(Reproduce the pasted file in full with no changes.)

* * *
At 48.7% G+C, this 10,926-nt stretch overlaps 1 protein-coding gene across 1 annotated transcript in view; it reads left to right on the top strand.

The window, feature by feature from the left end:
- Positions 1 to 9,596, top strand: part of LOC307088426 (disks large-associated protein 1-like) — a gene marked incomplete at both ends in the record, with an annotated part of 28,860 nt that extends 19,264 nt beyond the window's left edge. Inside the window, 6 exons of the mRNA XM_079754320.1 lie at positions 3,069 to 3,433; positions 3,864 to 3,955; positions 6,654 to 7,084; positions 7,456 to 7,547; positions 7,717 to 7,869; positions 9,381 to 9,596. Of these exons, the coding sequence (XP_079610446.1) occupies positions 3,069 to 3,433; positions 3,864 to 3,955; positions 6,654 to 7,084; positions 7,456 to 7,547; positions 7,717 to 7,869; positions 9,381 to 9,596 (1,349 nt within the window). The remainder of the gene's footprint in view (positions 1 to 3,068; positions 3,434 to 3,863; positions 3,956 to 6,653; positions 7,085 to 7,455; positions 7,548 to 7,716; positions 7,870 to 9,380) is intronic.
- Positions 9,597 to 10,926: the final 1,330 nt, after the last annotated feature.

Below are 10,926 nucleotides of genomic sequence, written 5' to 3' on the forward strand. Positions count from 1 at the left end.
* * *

At 48.7% G+C, this 10,926-nt stretch overlaps 1 protein-coding gene across 1 annotated transcript in view; it reads left to right on the top strand.

The window, feature by feature from the left end:
- Positions 1 to 9,596, top strand: part of LOC307088426 (disks large-associated protein 1-like) — a gene marked incomplete at both ends in the record, with an annotated part of 28,860 nt that extends 19,264 nt beyond the window's left edge. Inside the window, 6 exons of the mRNA XM_079754320.1 lie at positions 3,069 to 3,433; positions 3,864 to 3,955; positions 6,654 to 7,084; positions 7,456 to 7,547; positions 7,717 to 7,869; positions 9,381 to 9,596. Of these exons, the coding sequence (XP_079610446.1) occupies positions 3,069 to 3,433; positions 3,864 to 3,955; positions 6,654 to 7,084; positions 7,456 to 7,547; positions 7,717 to 7,869; positions 9,381 to 9,596 (1,349 nt within the window). The remainder of the gene's footprint in view (positions 1 to 3,068; positions 3,434 to 3,863; positions 3,956 to 6,653; positions 7,085 to 7,455; positions 7,548 to 7,716; positions 7,870 to 9,380) is intronic.
- Positions 9,597 to 10,926: the final 1,330 nt, after the last annotated feature.

Below are 10,926 nucleotides of genomic sequence, written 5' to 3' on the forward strand. Positions count from 1 at the left end.